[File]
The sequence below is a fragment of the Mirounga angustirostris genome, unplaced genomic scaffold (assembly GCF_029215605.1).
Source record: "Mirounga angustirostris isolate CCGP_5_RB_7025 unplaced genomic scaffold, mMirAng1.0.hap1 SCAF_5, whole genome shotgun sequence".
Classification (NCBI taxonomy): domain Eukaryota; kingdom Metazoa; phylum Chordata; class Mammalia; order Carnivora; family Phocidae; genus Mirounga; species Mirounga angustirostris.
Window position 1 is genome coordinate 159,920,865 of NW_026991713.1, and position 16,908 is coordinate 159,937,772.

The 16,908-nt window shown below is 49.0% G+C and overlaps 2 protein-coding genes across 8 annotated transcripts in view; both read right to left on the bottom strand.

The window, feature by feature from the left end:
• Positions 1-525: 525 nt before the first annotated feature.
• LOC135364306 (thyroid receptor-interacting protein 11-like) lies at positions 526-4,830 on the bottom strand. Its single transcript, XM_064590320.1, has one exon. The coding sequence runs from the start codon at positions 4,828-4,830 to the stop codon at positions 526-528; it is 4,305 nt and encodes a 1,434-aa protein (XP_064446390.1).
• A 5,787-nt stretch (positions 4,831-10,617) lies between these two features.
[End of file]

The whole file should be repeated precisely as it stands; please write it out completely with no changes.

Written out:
The sequence below is a fragment of the Mirounga angustirostris genome, unplaced genomic scaffold (assembly GCF_029215605.1).
Source record: "Mirounga angustirostris isolate CCGP_5_RB_7025 unplaced genomic scaffold, mMirAng1.0.hap1 SCAF_5, whole genome shotgun sequence".
Classification (NCBI taxonomy): domain Eukaryota; kingdom Metazoa; phylum Chordata; class Mammalia; order Carnivora; family Phocidae; genus Mirounga; species Mirounga angustirostris.
Window position 1 is genome coordinate 159,920,865 of NW_026991713.1, and position 16,908 is coordinate 159,937,772.

The 16,908-nt window shown below is 49.0% G+C and overlaps 2 protein-coding genes across 8 annotated transcripts in view; both read right to left on the bottom strand.

The window, feature by feature from the left end:
• Positions 1-525: 525 nt before the first annotated feature.
• LOC135364306 (thyroid receptor-interacting protein 11-like) lies at positions 526-4,830 on the bottom strand. Its single transcript, XM_064590320.1, has one exon. The coding sequence runs from the start codon at positions 4,828-4,830 to the stop codon at positions 526-528; it is 4,305 nt and encodes a 1,434-aa protein (XP_064446390.1).
• A 5,787-nt stretch (positions 4,831-10,617) lies between these two features.